New Release! Taking on the Australian Settler-State


Taking on the Australian Settler-State

I just released my latest conference paper for The Australian Sociological Association, Taking on the Australian Settler-State: Sociology for Social Justice and a Critical Indigenous Research Paradigm for your perusal/spare time reading on paradigms and methodological considerations, via!


The positioning of sociology as a critical response to the continued unfolding of colonisation in Australia could not be more vital. The current climate of Aboriginal and Torres Strait Islander politics demands that we take on the modern Settler-State and enduring structures of marginalisation with Indigenous peoples. This paper seeks to provide the reader with some theoretical foundations of a sociology for social justice. Using structures of the Australian Settler-State as the focus of the critique, this paper outlines a paradigm of a critical Indigenous research methodology to challenge state practice. It calls for continued assessment within the contemporary political arena of the Abbott Coalition Government. Such a research paradigm seeks to: critique structures by talking back to power; foster hope for alternate futures by highlighting the possibilities for change through community agency; and aims for research outcomes which provide practical value for Indigenous peoples and their communities in the self-determination movement. Sociologists have the unique research tools, the passion for social justice, and the prime position to speak back to power in a continued effort to change the world for the better.

Key Words: Indigenous, Activism, Settler-State, Social Justice, Positionality, Methodology.

If you don’t use and would like to read a piece born of existential crises, chock-a-block full of manifesto-y writing, and drafted by the best-of-the-best-of-the-best, sir, email me at – happy to share and get a conversation going 🙂

Hope you find something useful within for your work!




Page, A. (2014). Taking on the Australian Settler-State: Sociology for Social Justice and a Critical Indigenous Research Paradigm. Proceedings of The Australian Sociological Association Conference, November, 2014, University of South Australia: Adelaide.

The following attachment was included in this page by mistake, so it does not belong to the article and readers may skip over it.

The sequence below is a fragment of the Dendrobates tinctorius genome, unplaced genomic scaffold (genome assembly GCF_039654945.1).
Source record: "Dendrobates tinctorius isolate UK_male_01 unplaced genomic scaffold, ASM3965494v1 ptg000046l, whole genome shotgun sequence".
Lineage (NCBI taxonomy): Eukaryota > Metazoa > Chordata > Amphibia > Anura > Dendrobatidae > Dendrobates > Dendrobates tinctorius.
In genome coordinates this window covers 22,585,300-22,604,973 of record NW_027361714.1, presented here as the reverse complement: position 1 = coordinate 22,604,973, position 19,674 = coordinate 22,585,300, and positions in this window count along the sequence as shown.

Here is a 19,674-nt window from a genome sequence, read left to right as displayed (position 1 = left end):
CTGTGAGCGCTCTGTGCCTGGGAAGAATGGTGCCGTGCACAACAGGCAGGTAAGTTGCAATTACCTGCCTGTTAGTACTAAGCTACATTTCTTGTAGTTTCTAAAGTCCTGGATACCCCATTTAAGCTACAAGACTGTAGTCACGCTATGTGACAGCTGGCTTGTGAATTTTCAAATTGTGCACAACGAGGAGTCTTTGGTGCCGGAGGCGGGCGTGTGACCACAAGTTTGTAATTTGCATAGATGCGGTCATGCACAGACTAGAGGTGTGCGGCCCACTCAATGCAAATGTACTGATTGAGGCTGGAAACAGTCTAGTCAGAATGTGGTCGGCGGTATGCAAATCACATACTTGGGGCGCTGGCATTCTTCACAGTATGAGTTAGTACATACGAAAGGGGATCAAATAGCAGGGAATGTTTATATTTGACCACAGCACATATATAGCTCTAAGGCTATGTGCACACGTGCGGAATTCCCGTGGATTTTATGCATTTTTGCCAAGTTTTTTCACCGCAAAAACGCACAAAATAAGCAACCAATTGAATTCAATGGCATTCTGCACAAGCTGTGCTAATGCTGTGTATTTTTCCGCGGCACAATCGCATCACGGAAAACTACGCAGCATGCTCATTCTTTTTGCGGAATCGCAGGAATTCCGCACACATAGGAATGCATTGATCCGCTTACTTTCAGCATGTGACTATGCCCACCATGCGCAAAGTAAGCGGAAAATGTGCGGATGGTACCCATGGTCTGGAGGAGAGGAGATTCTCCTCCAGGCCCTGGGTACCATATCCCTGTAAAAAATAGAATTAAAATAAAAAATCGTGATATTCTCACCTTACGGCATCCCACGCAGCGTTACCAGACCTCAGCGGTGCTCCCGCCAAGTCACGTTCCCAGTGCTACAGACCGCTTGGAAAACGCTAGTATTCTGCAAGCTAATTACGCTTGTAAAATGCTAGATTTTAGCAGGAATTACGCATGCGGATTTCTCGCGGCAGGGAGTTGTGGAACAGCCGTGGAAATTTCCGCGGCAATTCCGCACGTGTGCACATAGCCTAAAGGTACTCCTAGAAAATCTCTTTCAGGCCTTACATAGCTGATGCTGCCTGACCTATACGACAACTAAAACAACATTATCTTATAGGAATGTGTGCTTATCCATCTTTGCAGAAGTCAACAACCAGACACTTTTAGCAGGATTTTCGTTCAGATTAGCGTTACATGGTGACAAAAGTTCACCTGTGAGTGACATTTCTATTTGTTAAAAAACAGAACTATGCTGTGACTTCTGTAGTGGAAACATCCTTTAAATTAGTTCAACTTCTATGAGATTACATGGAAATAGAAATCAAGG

Sociology as Embodiment/What I Am Currently Doing With My Hours

Over the last month it has become pretty clear that when I first set out to learn sociology I wanted to do it with the hope of making positive social change happen. I figured I would aim to become a ‘professional activist’, even in the early years of my degree. Although, I admit that when asked “why would you even do sociology?” [i.e. what are the financial prospects? If there’s no economic incentive, why bother?] being a ‘professional activist’ is what would fly out of my mouth as a defensive mechanism without me thinking too much about it. But that’s the truth. ‘Professional’, as in you have to have some specialised knowledge gained through education of some sort; ‘activist’ as in seeking to create that social change in the aim of fulfilling social justice principles of which much of the literature pointed to in response to inequity.

So, with this idea in mind, I figure there are two ways in which I am currently attempting to fulfill that role that I used as a defence-mechanism from way back in the early months of uni. The first is at my desk(s), which look like this:

Home desk/batcave of sadness/”nerdkingdom”.

Home desk/batcave of sadness/”nerdkingdom”.

Uni desk/realm of the fluro lightbulb, white paint, and the cubicle.

Uni desk/realm of the fluro lightbulb, white paint, and the cubicle.


These little spaces both at home and on campus is where the majority of work is happening at this point – it’s chaotic, paperwork overload, and totally cubicle-based. This, I figure, is the academic side of it whereby I put my head straight into the literature and write a bunch about my topic from secondary sources. This is where the writing happens at this point (or the drafting, re-drafting and re-re-drafting of writing happens). This is also where feelings of pointlessness and disconnect from the outside world come in.

However, while I’m in the early stages of my PhD, it doesn’t mean that the ‘desk work’ is the only work I feel like I should be doing. The second way I’m trying to fulfill the role of professional activist in the realm of sociology, is by attempting to do just that – by doing activism in any shape or form:

Riot cops: not as friendly as you might think.

Pen and I with the riot cops: they’re not as friendly as you might think.

I think this is just as vital as the first method of fulfilling that role – participation and collaboration on a street level will keep my work grounded and remind me of the bigger picture, as the reason for spending countless hours in the spaces of infinite white paint, concrete, and florescent light bulb. There have already been a few times where I question what it is I am doing, and why. By participating and becoming a political agent with my knowledge of social theory on board I want to make positive change occur, rather than just describing why or why not it is or isn’t happening. Any attempts to get out there and do something I’m counting as a success.

If the personal is truly political, and your work is your total passion, then I figure you should be attempting to make yourself into the embodiment of what your work is trying to achieve. That to me is what makes/should make a good sociologist.

Alex Page, June 6, 2014

p.s. Check out one of my rad supervisors Dr. Theresa Petray, and her rad new vid for ABCOpen where she discusses both optimism and activism in academia!